• “[Opposition to] homosexuality is not a prime teaching of Christianity so I would steer away from using that as a great example of laws that do not explicitly hurt other people.”

    That’s funny, because browsing the internet quickly gives the impression that homosexuality is, by far, the most abominable sin in all of Christianity. There seems to be no other topic which generates anywhere near the number of comments as homosexuality. And the vast majority of the anti-gay commenters are clearly not content to limit the applicability of their rules to voluntary members of their club, but feel entitled and driven to impose them on non-members of their club.

  • Very true. It is sad, but that is not representative of many Christians in the US. But if you are familiar with the Bible, and specifically the teachings of Jesus as they are recorded in it, he makes no comment on homosexuality. Paul does once or twice, and it is also mentioned in the Tanakh, but the rest of the hundreds of pages are related to how people should relate to each other and to those outside the community. The fact that Christians become so overwhelmingly obsessed with it in various countries is really a shame, but to me, it’s only a result of culture, not religious teaching. I think the intellectuals mentioned in this article would feel similarly about the issue.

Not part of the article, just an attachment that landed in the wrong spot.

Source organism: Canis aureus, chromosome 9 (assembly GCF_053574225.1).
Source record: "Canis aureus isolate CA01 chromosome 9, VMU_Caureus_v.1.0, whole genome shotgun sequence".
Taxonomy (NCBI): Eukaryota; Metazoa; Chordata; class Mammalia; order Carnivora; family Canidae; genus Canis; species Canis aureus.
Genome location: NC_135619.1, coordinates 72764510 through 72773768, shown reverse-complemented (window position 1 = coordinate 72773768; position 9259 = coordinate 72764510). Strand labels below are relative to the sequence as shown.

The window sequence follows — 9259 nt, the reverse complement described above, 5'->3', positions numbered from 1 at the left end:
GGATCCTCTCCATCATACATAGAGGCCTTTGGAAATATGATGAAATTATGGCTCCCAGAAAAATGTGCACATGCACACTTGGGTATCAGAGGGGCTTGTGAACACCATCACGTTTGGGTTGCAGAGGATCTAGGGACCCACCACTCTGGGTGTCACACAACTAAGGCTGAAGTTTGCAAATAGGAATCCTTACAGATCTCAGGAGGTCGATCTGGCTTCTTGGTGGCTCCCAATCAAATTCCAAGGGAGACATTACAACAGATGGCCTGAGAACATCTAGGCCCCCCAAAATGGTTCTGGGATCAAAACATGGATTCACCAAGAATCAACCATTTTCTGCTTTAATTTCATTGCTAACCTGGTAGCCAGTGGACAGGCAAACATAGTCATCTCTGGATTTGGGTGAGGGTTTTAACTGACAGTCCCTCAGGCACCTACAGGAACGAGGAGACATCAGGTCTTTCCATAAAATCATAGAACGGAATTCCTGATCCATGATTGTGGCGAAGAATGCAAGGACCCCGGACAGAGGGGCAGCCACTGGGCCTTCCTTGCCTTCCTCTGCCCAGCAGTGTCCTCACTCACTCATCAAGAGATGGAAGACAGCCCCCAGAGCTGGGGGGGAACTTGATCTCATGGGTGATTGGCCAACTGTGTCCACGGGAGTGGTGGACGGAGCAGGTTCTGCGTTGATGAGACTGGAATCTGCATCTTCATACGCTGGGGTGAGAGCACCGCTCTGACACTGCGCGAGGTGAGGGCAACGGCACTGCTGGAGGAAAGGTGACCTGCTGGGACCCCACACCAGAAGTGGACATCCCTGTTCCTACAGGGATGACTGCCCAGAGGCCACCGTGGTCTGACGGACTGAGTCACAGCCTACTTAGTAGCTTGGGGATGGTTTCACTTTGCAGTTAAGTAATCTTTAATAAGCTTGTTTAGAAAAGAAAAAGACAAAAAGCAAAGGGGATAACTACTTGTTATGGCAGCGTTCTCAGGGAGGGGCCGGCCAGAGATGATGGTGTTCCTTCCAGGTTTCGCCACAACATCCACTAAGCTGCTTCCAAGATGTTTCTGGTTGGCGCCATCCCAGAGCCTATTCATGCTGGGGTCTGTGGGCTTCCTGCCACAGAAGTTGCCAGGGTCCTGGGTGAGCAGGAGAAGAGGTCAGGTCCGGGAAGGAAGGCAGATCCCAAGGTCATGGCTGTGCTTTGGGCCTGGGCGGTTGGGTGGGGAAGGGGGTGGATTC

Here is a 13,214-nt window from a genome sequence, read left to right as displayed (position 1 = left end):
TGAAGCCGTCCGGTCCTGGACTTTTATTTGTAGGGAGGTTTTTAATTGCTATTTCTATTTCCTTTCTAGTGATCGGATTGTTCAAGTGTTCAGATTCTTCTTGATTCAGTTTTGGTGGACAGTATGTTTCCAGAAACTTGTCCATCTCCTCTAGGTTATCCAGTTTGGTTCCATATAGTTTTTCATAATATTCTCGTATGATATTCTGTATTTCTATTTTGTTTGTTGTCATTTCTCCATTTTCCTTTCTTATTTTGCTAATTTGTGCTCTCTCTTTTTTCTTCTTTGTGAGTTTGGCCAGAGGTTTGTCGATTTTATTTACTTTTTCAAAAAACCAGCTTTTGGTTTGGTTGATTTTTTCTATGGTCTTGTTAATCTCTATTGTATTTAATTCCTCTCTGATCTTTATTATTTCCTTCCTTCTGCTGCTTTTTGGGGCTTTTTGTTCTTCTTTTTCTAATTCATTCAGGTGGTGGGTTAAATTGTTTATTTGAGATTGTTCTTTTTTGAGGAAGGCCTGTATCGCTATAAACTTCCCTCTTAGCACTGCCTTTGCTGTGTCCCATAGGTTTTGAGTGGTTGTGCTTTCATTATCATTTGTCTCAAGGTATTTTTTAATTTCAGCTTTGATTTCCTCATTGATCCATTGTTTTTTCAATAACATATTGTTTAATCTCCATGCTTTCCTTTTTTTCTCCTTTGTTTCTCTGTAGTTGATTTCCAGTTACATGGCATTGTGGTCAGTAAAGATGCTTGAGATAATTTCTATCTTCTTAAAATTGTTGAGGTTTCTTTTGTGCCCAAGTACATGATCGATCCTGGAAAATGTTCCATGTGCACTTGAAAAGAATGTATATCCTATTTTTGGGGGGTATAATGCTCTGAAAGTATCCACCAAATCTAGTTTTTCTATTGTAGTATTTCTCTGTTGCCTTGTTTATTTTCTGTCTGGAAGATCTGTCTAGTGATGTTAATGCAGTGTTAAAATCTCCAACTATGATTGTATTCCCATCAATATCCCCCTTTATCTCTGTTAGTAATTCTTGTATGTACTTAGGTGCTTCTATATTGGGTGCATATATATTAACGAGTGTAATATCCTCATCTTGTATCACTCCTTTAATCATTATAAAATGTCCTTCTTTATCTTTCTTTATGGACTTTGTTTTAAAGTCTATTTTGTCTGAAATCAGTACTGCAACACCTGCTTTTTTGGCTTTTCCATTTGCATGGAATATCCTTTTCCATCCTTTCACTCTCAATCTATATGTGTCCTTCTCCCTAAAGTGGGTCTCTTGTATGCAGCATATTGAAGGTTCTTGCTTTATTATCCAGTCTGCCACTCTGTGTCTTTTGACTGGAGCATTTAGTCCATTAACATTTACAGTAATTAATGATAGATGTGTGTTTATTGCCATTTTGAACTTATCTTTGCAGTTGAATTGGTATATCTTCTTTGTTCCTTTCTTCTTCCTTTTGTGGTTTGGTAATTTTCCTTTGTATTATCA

• christian think and say the same about atheism and agnostic. We are all left with a choice to belief or not, dedicating our life to those conviction and trying to solidify our position with evidence and reasoning, the difference being religious people take that necessity of faith positively. You should read Les pensées de Blaise Pascal and come to the conclusion that atheism and agnostic position are, at their best, purely illogical.